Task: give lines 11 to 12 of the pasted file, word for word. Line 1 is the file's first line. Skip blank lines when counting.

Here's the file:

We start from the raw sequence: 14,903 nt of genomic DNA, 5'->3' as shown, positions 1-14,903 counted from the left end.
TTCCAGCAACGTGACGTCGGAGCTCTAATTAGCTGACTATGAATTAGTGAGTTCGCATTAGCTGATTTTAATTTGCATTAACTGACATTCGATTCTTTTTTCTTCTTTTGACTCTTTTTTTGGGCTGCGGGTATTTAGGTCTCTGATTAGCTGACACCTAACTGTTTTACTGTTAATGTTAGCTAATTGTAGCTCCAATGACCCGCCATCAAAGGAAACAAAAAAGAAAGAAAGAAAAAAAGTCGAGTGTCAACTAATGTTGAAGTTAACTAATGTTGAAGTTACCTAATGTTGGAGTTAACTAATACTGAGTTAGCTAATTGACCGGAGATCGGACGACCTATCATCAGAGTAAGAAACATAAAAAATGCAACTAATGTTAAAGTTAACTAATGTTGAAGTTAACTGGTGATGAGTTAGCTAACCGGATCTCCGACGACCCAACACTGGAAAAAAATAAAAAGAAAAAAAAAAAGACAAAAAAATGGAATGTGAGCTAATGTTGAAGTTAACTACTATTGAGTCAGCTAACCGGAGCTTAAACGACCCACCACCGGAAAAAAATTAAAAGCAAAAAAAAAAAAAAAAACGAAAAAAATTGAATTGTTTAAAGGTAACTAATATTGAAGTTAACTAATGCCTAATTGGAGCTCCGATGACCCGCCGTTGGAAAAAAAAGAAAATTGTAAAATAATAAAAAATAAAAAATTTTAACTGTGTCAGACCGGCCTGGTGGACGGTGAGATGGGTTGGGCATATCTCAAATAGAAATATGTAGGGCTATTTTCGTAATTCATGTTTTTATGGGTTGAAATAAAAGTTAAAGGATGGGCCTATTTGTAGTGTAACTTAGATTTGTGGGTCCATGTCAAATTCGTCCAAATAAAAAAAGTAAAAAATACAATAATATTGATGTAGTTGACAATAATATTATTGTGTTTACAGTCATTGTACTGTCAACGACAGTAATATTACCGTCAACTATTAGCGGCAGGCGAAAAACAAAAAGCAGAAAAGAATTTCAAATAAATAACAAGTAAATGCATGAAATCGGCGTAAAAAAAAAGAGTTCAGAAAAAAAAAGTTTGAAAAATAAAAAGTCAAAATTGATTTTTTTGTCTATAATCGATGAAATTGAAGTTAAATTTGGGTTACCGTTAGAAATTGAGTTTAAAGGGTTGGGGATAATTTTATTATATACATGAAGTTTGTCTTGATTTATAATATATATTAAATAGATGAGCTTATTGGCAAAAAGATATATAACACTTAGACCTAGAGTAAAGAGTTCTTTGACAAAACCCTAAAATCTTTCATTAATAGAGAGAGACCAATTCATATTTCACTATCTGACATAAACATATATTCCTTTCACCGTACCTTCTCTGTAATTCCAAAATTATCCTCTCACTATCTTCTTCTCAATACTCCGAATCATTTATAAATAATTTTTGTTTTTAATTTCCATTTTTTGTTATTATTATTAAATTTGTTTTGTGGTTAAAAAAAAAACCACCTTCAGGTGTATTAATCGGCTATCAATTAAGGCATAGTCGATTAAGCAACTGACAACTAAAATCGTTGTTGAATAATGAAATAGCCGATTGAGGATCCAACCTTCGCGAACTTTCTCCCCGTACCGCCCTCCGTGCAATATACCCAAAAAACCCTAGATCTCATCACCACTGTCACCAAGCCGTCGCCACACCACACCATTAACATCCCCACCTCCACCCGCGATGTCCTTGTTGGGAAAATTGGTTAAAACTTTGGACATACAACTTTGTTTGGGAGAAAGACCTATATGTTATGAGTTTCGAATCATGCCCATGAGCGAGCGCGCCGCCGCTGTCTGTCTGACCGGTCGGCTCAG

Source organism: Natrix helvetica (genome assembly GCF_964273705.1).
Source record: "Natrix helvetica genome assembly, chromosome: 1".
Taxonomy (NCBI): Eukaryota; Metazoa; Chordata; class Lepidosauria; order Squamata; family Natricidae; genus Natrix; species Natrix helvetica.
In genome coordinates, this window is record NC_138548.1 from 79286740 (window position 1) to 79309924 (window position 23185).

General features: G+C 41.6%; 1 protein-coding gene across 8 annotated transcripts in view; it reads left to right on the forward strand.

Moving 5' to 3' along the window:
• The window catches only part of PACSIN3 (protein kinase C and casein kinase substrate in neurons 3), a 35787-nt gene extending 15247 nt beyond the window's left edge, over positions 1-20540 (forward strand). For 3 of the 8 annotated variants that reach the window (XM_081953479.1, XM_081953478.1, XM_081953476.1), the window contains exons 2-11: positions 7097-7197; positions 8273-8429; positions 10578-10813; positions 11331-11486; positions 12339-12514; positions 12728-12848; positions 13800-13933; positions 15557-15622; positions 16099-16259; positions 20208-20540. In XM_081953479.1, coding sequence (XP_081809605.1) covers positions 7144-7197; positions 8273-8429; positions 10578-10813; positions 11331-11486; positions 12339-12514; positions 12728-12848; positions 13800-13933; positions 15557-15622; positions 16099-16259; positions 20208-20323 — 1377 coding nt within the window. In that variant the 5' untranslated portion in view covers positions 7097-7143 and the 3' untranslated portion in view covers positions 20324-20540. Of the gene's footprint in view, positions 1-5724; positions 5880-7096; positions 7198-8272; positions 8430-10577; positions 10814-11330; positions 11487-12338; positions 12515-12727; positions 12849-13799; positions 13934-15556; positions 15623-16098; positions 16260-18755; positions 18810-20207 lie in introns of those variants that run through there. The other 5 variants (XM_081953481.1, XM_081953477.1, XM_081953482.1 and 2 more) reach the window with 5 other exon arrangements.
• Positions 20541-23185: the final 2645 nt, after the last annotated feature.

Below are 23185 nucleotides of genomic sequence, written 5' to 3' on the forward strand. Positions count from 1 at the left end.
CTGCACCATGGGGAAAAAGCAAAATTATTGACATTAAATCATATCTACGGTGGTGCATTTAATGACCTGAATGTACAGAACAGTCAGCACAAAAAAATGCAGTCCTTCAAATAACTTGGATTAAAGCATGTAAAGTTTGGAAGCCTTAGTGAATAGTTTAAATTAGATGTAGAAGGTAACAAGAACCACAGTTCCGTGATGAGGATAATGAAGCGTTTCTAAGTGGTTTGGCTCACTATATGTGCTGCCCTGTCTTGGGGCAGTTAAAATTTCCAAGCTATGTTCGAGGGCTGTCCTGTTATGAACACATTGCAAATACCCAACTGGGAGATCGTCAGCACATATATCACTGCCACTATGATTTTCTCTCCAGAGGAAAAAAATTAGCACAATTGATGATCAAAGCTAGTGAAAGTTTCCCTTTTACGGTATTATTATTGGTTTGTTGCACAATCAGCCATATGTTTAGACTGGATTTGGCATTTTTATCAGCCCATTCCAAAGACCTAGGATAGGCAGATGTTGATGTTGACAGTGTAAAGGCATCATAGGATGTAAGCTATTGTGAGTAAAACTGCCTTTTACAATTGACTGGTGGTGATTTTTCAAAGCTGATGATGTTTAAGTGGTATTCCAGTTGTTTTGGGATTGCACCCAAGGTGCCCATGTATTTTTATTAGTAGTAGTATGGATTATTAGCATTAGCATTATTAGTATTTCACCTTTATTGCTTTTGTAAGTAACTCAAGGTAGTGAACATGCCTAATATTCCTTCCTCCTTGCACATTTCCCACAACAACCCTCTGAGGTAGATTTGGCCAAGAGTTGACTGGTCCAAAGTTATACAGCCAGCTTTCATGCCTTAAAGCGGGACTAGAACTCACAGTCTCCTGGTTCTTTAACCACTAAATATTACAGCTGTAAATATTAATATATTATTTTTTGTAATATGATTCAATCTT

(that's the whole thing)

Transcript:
Below are 23185 nucleotides of genomic sequence, written 5' to 3' on the forward strand. Positions count from 1 at the left end.
CTGCACCATGGGGAAAAAGCAAAATTATTGACATTAAATCATATCTACGGTGGTGCATTTAATGACCTGAATGTACAGAACAGTCAGCACAAAAAAATGCAGTCCTTCAAATAACTTGGATTAAAGCATGTAAAGTTTGGAAGCCTTAGTGAATAGTTTAAATTAGATGTAGAAGGTAACAAGAACCACAGTTCCGTGATGAGGATAATGAAGCGTTTCTAAGTGGTTTGGCTCACTATATGTGCTGCCCTGTCTTGGGGCAGTTAAAATTTCCAAGCTATGTTCGAGGGCTGTCCTGTTATGAACACATTGCAAATACCCAACTGGGAGATCGTCAGCACATATATCACTGCCACTATGATTTTCTCTCCAGAGGAAAAAAATTAGCACAATTGATGATCAAAGCTAGTGAAAGTTTCCCTTTTACGGTATTATTATTGGTTTGTTGCACAATCAGCCATATGTTTAGACTGGATTTGGCATTTTTATCAGCCCATTCCAAAGACCTAGGATAGGCAGATGTTGATGTTGACAGTGTAAAGGCATCATAGGATGTAAGCTATTGTGAGTAAAACTGCCTTTTACAATTGACTGGTGGTGATTTTTCAAAGCTGATGATGTTTAAGTGGTATTCCAGTTGTTTTGGGATTGCACCCAAGGTGCCCATGTATTTTTATTAGTAGTAGTATGGATTATTAGCATTAGCATTATTAGTATTTCACCTTTATTGCTTTTGTAAGTAACTCAAGGTAGTGAACATGCCTAATATTCCTTCCTCCTTGCACATTTCCCACAACAACCCTCTGAGGTAGATTTGGCCAAGAGTTGACTGGTCCAAAGTTATACAGCCAGCTTTCATGCCTTAAAGCGGGACTAGAACTCACAGTCTCCTGGTTCTTTAACCACTAAATATTACAGCTGTAAATATTAATATATTATTTTTTGTAATATGATTCAATCTT